Headshot of La Cieca

Cher Public

  • operaassport: I saw it in the house and it was extremely loud. Methinks DG had good engineers. It was a... 1:24 PM
  • Gualtier M: Another rave for Fleming: http://www.berkshi refinearts.com/07- 20-2014_living-... 1:19 PM
  • DellaCasaFan: Jurinac is definitely #7, but I got Rysanek wrong for #3. I don’t think there is a... 1:18 PM
  • la vociaccia: Glad we agree about that Ariel. I tried, believe me I tried, to see why everyone thought it was... 1:16 PM
  • kashania: My friend Robert Gleadow stepped in. Anyone hear how he sounded? 1:16 PM
  • John L: Nice review. It is interesting that Strauss wanted the orchestra held back and a more subtle... 1:08 PM
  • Doctor Octavian: Thanks for the great review, Patrick. I’m one of those who regularly crank up the... 12:53 PM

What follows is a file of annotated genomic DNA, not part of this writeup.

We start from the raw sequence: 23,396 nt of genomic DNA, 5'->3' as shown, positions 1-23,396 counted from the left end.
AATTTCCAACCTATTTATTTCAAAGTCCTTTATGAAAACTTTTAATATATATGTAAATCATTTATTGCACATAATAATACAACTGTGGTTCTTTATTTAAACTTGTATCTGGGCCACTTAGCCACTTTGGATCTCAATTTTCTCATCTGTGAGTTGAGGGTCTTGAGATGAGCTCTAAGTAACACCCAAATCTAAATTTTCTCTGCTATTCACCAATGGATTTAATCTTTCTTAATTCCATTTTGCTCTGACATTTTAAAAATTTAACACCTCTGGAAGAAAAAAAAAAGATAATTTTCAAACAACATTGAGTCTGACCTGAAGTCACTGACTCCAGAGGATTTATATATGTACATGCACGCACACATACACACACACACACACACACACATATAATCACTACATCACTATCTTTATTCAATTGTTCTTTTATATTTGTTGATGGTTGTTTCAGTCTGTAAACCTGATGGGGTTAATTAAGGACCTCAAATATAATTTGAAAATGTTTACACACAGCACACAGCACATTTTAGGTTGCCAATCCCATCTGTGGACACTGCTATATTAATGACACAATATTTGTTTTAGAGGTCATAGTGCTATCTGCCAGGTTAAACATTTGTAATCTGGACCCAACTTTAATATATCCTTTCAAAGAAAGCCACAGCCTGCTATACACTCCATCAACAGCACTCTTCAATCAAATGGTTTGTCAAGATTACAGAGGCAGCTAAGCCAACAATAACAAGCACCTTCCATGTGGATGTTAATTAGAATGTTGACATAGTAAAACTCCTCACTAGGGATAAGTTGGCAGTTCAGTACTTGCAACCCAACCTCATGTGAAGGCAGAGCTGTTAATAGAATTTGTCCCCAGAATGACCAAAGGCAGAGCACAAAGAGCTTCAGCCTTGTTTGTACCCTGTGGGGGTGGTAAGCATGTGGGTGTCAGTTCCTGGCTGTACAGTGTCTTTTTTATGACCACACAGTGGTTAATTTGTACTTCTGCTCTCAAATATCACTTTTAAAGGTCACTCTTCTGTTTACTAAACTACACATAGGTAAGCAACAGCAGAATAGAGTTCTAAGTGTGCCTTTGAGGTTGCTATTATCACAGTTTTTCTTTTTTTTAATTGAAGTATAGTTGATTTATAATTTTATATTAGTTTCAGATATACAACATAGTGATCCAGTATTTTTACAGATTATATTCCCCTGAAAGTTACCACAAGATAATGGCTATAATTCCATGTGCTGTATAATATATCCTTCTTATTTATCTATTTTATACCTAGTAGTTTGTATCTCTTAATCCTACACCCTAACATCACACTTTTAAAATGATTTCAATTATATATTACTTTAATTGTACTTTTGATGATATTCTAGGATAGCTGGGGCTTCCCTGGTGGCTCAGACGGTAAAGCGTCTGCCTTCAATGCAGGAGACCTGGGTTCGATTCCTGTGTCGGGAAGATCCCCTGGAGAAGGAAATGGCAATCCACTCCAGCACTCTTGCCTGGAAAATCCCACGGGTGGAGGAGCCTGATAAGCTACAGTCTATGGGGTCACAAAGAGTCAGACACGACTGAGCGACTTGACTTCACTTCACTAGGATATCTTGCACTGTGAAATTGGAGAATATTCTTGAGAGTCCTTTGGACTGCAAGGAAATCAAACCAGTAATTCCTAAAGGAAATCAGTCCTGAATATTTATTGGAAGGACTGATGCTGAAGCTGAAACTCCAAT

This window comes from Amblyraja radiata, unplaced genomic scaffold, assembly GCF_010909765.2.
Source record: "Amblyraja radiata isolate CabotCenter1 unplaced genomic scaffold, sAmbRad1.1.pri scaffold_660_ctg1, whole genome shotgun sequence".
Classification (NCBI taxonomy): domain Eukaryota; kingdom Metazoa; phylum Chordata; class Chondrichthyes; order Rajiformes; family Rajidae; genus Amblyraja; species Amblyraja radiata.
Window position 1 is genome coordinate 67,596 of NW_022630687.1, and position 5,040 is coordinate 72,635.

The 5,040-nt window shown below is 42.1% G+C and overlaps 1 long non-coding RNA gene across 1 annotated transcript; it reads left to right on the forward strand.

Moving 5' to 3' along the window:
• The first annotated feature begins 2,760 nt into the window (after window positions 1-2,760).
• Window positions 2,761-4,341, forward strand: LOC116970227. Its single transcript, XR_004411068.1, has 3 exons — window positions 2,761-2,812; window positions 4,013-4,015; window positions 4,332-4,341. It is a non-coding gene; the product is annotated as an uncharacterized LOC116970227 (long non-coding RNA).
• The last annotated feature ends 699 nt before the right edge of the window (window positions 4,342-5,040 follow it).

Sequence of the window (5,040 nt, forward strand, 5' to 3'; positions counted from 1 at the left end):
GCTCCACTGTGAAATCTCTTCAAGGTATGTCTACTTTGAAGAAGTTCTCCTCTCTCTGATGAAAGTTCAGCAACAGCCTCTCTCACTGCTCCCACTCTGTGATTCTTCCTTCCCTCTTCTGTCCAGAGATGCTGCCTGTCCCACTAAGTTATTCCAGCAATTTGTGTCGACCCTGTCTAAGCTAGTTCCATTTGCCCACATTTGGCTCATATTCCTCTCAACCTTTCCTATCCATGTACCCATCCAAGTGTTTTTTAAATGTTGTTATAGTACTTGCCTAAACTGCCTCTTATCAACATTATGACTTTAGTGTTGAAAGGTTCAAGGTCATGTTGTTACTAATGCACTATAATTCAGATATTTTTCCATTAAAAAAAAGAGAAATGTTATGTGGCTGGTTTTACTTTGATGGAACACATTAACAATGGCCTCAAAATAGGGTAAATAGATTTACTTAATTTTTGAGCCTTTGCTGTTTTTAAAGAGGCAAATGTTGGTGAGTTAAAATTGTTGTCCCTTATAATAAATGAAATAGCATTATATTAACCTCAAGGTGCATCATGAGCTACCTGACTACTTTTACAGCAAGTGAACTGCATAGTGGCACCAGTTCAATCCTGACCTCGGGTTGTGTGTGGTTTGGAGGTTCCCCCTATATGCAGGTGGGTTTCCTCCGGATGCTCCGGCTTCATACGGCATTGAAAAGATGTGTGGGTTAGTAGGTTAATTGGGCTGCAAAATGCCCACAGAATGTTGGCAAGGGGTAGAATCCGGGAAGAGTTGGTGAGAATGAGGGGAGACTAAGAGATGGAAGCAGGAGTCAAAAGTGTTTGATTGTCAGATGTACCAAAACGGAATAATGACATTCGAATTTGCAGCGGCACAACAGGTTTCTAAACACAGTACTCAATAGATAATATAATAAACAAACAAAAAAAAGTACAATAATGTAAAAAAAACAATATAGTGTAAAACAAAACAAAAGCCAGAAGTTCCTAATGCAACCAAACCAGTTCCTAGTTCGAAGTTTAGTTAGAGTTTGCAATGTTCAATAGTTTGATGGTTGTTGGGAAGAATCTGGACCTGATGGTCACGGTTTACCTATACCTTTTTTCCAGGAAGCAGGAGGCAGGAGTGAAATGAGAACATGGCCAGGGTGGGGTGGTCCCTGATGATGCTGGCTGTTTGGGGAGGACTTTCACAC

• Jungfer Marianne Leitmetzerin: It was, indeed, Daniele Gatti: I was there. I found him extremely uneven,... 12:50 PM
  • m. croche: Oops! Not the first time I’ve made an ass out of myself, nor will it be the last. My... 12:48 PM
  • armerjacquino: Yes, I was. 12:46 PM

How monarchic was my sprezzatura!

“Yet the evening’s first words, heard in the set-piece Ombra ma fui—like all of Xerxes’ arias sung with monarchic sprezzatura and amoral relish by Stella Doufexis—came unexpectedly in Italian. It was flagrant violation of this house’s fundamental principle, here brushed aside by the cultural capital of the aria and deemed insufficient to sunder the inextricable bonds between the Italian text and Handel’s melody. It was as if the composer and his music, through his advocate Herheim, was holding ground at least at the outset against appropriation of his music by the moderns.”

Oh, what’s not to like in a review like this one?